Grand Rounds: “Activated Protein C, Translational Research models of Sepsis and Stroke”

January 28, 2009

Grand Rounds Image

Commentary by Adi Diab MD, PGY-3

This past week on January 21th, Medical Grand Rounds was given by guest speaker Dr. John Griffin who shared his knowledge of the role of Activate Protein C in both human and murine models of sepsis and stroke.

Activated protein C (APC) is a FDA approved drug that reduces mortality in adult severe sepsis patients, but also increases the risk of serious bleeding. APC exerts anticoagulant activity by proteolysis of factors Va/VIIIa. However, additional clinical trails using other anticoagulants, antithrombin III and tissue factor pathway inhibitor, failed to show similar benefit in septic patients. These results and other data suggested that APC exerts pleotrophic effects that are independent from the anticoagulant activity. These anti-inflammatory, anti-apoptotic, and vascular endothelial permeability effects of APC are mediated via engagement of the endothelial cell protein C receptor (EPCR) and secondary activation of the G protein-coupled receptor, protease-activated receptor 1(PAR1). As noted above,  the anticoagulant activity of APC is mediated by receptor independent proteolytic inactivation of factors Va/VIIIa.

Using both Human and Murine models, Dr Griffin shows that total deficiency in protein C can result in fatal disease and neonatal purpura fulminans. In clinical observations, the surviving infants are often blind and retarded, and they benefit from  protein C supplement for life. If partial deficiency (heterozygous Protein C deficiency) occurs, there is increased risk for venous thrombosis in adults. In-vitro studies showed that HDL provides anticoagulant cofactor activity for  APC/protein S in certain clotting  assays.  Patients with a history of venous thrombosis or with recurrent venous thrombosis were found to have lower levels of HDL, as well as other anticoagulant cofactors such as protein S. These data along with other studies indicates that HDL deficiency is associated with venous thrombosis. This information raises the question whether lipid lowering drugs will reduce the risk of venous thrombosis.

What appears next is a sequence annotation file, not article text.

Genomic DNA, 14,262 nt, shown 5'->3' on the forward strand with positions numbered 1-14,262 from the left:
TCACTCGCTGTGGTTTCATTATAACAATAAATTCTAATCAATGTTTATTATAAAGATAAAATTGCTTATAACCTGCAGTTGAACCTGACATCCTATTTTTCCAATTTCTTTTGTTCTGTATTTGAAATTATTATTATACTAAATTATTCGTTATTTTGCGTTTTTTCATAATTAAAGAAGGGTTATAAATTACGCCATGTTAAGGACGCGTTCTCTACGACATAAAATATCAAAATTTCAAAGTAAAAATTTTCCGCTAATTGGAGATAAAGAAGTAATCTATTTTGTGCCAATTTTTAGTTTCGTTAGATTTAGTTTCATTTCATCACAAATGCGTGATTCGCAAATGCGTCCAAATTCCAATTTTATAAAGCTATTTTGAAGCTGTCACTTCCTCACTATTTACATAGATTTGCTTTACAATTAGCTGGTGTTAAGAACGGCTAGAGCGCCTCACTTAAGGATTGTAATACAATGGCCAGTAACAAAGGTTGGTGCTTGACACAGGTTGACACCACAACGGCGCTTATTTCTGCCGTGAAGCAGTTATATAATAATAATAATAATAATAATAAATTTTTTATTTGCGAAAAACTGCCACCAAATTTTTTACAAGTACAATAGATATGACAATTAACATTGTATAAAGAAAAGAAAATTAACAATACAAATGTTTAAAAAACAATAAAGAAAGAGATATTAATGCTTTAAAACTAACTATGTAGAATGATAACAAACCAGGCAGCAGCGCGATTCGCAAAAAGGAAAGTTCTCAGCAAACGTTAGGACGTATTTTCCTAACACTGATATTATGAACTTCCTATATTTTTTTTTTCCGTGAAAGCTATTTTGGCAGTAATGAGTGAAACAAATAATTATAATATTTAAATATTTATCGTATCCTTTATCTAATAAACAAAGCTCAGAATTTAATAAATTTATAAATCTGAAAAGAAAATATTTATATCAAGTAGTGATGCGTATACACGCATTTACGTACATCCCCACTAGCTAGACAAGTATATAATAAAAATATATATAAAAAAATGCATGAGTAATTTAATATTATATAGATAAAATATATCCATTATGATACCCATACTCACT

As mentioned earlier, there are many documented benefits from the pharmacological use of APC.  Not only does it increase survival in septic patients, but it also has neuroprotective activity in ischemic stroke as it reduces tPA-induced neurotoxicity and bleeding. Additionally, murine injury models show that it attenuates inflammatory lung injury and improves islet transplantation. But, because of the failure of different anticoagulants in phase 3 severe sepsis clinical trials, Griffin and others hypothesized that the APC success in sepsis cannot be explained only by anticoagulant activity. To evaluate the relative importance of the APC anticoagulant activity versus  its cytoprotective actions, Dr Griffin’s lab engineered APC mutants deficient in either anticoagulant (5A-APC) or cytoprotective (E149A-APC) activities. Using these selectively altered APC mutants or genetically altered mice for in vivo animal injury studies, they were able to demonstrate that the 5A-APC mutant (that maintains the cytoprotective actions)  caused improved survival in the LPS Endotoxemia challenge whereas the mutant (E149A-APC) with only anticoagulant activity  failed to protect mice  from similar lethal LPS challenge.

Several clinical studies have shown that plasma protein C is an inverse risk factor for ischemic stroke and that cerebral ischemia increases circulating APC. Based on this and other data, colleagues at the Univeristy of Rochester (Prof. B. Zlokovic’s group) studied whether APC plays any protective role in murine ischemic stroke and whether it can be beneficial when given with tPA. Using in vitro hypoxia/apoptosis assays and an in vivo murine stroke model, they were able to conclude that: 1) APC is neuroprotective via PAR1 and EPCR; 2) APC is angiogenic and neurogenic in ischemic brain; 3) APC attenuates tPA-neurotoxicity including tPA-induced bleeding & neuronal apoptosis; and 4) APC is effective in multi-dose bolusing given at 6-72 hr after ischemia onset.

Thus, APC’s mortality reduction in various injury models primarily involves cytoprotective mechanisms.  In the future, developing APC variants with selectively reduced anticoagulant activity may improve therapy allowing increased dosing regimens with reduced bleeding risk.